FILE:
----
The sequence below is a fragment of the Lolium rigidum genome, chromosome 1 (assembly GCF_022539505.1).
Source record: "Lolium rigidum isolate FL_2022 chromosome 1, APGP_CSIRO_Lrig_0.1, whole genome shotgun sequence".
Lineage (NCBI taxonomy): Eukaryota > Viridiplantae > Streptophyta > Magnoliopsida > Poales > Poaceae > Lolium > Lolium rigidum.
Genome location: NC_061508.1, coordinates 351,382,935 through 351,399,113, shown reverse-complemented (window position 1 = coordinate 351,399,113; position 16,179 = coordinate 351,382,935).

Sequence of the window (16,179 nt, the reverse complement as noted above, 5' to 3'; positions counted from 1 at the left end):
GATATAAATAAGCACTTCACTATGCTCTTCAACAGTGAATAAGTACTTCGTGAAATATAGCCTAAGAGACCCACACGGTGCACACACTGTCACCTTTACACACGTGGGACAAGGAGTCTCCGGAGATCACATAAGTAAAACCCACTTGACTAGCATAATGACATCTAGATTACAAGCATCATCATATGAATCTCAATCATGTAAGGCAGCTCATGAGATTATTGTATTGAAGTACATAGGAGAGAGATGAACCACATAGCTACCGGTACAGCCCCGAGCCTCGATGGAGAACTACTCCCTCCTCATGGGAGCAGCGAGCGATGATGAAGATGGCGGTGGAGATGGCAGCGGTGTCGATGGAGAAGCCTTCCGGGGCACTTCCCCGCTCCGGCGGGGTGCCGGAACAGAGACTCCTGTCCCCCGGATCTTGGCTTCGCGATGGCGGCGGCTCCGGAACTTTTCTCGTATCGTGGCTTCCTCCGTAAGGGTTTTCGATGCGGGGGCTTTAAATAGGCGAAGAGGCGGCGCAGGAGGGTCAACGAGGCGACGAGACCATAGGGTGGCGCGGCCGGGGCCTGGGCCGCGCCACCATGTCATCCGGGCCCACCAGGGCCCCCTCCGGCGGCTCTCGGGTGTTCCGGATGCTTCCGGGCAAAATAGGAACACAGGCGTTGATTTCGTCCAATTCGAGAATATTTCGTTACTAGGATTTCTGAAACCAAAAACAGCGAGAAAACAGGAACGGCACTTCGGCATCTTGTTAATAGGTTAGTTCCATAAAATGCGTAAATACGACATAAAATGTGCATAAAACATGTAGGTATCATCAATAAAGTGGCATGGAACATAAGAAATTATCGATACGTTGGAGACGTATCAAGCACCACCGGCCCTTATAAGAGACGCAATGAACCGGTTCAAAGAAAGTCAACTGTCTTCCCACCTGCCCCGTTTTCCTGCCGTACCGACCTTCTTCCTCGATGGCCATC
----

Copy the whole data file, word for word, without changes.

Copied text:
The sequence below is a fragment of the Lolium rigidum genome, chromosome 1 (assembly GCF_022539505.1).
Source record: "Lolium rigidum isolate FL_2022 chromosome 1, APGP_CSIRO_Lrig_0.1, whole genome shotgun sequence".
Lineage (NCBI taxonomy): Eukaryota > Viridiplantae > Streptophyta > Magnoliopsida > Poales > Poaceae > Lolium > Lolium rigidum.
Genome location: NC_061508.1, coordinates 351,382,935 through 351,399,113, shown reverse-complemented (window position 1 = coordinate 351,399,113; position 16,179 = coordinate 351,382,935).

Sequence of the window (16,179 nt, the reverse complement as noted above, 5' to 3'; positions counted from 1 at the left end):
GATATAAATAAGCACTTCACTATGCTCTTCAACAGTGAATAAGTACTTCGTGAAATATAGCCTAAGAGACCCACACGGTGCACACACTGTCACCTTTACACACGTGGGACAAGGAGTCTCCGGAGATCACATAAGTAAAACCCACTTGACTAGCATAATGACATCTAGATTACAAGCATCATCATATGAATCTCAATCATGTAAGGCAGCTCATGAGATTATTGTATTGAAGTACATAGGAGAGAGATGAACCACATAGCTACCGGTACAGCCCCGAGCCTCGATGGAGAACTACTCCCTCCTCATGGGAGCAGCGAGCGATGATGAAGATGGCGGTGGAGATGGCAGCGGTGTCGATGGAGAAGCCTTCCGGGGCACTTCCCCGCTCCGGCGGGGTGCCGGAACAGAGACTCCTGTCCCCCGGATCTTGGCTTCGCGATGGCGGCGGCTCCGGAACTTTTCTCGTATCGTGGCTTCCTCCGTAAGGGTTTTCGATGCGGGGGCTTTAAATAGGCGAAGAGGCGGCGCAGGAGGGTCAACGAGGCGACGAGACCATAGGGTGGCGCGGCCGGGGCCTGGGCCGCGCCACCATGTCATCCGGGCCCACCAGGGCCCCCTCCGGCGGCTCTCGGGTGTTCCGGATGCTTCCGGGCAAAATAGGAACACAGGCGTTGATTTCGTCCAATTCGAGAATATTTCGTTACTAGGATTTCTGAAACCAAAAACAGCGAGAAAACAGGAACGGCACTTCGGCATCTTGTTAATAGGTTAGTTCCATAAAATGCGTAAATACGACATAAAATGTGCATAAAACATGTAGGTATCATCAATAAAGTGGCATGGAACATAAGAAATTATCGATACGTTGGAGACGTATCAAGCACCACCGGCCCTTATAAGAGACGCAATGAACCGGTTCAAAGAAAGTCAACTGTCTTCCCACCTGCCCCGTTTTCCTGCCGTACCGACCTTCTTCCTCGATGGCCATC